What is a Lisfranc sprain or fracture?
Have you ever dropped a heavy box on the top of your foot? Or accidentally stepped in a small hole and twisted your foot? These two common accidents can result in a Lisfranc fracture-dislocation of the midfoot. This fracture gets its name from the French doctor who first described the injury.
Lisfranc injuries occur at the midfoot, where a cluster of small bones forms an arch on top of the foot between the ankle and the toes. From this cluster, five long bones (metatarsals) extend to the toes. The second metatarsal also extends down into the row of small bones and acts as a stabilizing force. The bones are held in place by connective tissues (ligaments) that stretch both across and down the foot. However, there is no connective tissue holding the first metatarsal to the second metatarsal. A twisting fall can break or shift (dislocate) these bones out of place.
What signs indicate a Lisfranc sprain or fracture?
Lisfranc fracture-dislocations are often mistaken for sprains. The top of the foot may be swollen and painful. There may be some bruising. If the injury is severe, you may not be able to put any weight on the foot. Lisfranc injuries are often difficult to see on X-rays. Unrecognized Lisfranc injuries can have serious complications such as joint degeneration and compartment syndrome, a build-up of pressure within muscles that can damage nerve cells and blood vessels. If the standard treatment for a sprain (rest, ice and elevation) doesn't reduce the pain and swelling within a day or two, ask your doctor for a referral to an orthopaedic foot and ankle specialist.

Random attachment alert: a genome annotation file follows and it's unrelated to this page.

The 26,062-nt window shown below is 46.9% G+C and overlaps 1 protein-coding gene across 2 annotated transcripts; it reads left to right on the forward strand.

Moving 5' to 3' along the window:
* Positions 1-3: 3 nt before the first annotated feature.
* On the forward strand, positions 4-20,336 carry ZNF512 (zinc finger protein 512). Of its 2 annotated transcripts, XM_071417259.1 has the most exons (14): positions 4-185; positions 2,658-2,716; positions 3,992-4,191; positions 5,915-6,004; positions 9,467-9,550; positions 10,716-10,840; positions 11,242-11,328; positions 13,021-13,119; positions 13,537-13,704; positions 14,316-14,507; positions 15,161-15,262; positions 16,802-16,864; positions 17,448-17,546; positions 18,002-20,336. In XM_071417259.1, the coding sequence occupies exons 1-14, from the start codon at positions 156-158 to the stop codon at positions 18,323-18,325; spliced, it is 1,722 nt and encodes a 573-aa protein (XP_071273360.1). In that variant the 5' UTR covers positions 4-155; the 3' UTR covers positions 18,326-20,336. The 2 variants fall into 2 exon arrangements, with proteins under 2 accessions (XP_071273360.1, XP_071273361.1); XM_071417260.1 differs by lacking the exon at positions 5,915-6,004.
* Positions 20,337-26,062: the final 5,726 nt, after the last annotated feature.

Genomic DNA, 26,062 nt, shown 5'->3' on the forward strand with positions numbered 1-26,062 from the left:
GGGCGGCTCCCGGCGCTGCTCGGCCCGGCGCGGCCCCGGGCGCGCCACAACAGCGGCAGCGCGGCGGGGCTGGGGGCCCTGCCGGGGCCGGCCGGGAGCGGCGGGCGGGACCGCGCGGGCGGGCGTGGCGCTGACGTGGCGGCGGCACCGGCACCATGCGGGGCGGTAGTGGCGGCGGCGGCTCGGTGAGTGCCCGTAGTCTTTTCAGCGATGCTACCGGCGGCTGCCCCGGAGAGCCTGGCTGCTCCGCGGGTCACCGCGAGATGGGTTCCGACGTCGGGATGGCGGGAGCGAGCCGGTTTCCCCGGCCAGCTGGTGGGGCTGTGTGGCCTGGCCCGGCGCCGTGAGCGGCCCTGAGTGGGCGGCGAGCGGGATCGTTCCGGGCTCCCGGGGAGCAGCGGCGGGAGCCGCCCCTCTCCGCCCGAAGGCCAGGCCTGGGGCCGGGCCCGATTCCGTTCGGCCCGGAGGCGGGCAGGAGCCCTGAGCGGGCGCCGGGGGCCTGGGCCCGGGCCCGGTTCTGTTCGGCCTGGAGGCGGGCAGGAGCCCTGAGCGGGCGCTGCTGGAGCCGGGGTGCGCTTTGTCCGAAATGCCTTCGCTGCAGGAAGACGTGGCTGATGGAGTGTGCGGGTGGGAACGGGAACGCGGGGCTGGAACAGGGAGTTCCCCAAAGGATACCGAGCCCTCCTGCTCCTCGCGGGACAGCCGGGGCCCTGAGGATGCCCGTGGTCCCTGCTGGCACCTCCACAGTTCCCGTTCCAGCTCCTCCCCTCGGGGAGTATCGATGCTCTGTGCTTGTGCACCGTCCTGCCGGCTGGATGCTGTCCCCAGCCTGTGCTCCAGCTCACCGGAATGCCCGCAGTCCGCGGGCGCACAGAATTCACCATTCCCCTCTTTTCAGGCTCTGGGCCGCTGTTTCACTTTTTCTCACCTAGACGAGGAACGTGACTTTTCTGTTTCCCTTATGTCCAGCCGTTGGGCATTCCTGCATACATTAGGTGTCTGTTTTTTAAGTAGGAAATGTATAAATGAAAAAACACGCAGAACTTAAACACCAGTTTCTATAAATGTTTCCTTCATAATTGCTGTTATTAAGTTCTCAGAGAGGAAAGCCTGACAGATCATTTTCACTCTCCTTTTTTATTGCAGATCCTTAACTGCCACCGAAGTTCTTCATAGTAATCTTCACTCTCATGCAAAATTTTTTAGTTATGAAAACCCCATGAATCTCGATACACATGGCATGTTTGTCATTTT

How is a Lisfranc sprain or fracture diagnosed?
Your orthopaedic foot and ankle specialist will examine your foot for signs of injury. He or she may hold your heel steady and move your foot around in a circle. This motion produces minimal pain with a sprain but severe pain with a Lisfranc injury. If your initial X-ray did not show an injury, your specialist may request several other views, including comparison views of the uninjured foot and stress or weightbearing X-rays. In some cases, a computed tomography (CT) scan or magnetic resonance image (MRI) may be necessary to confirm the diagnosis.
What is the treatment?
Treatment for a Lisfranc injury depends on its severity. If the bones have not been forced out of position, you will probably have to wear a cast and refrain from putting weight on the foot for about six weeks. When the cast is removed, you may have to wear a rigid arch support. Your specialist will also recommend foot exercises to build strength and help restore full range of motion.
Often, operative treatment is needed to stabilize the bones and hold them in place until healing is complete. Pins, wires or screws may be used. Afterwards, you will have to wear a cast and limit weightbearing on the foot for six to eight weeks. A walking brace may be prescribed as you progress to a shoe. You may also have to wear an arch support and a rigid soled shoe until all symptoms have disappeared. In some cases, if arthritis develops in these joints, the bones may have to be fused together.
It is important to follow your doctor's orders and refrain from activities until you are given the go-ahead. If you return to activities too quickly, you may easily suffer another injury that results in damage to blood vessels, development of painful arthritis and an even longer healing time.
This material was codeveloped by the American Academy of Orthopaedic Surgeons.
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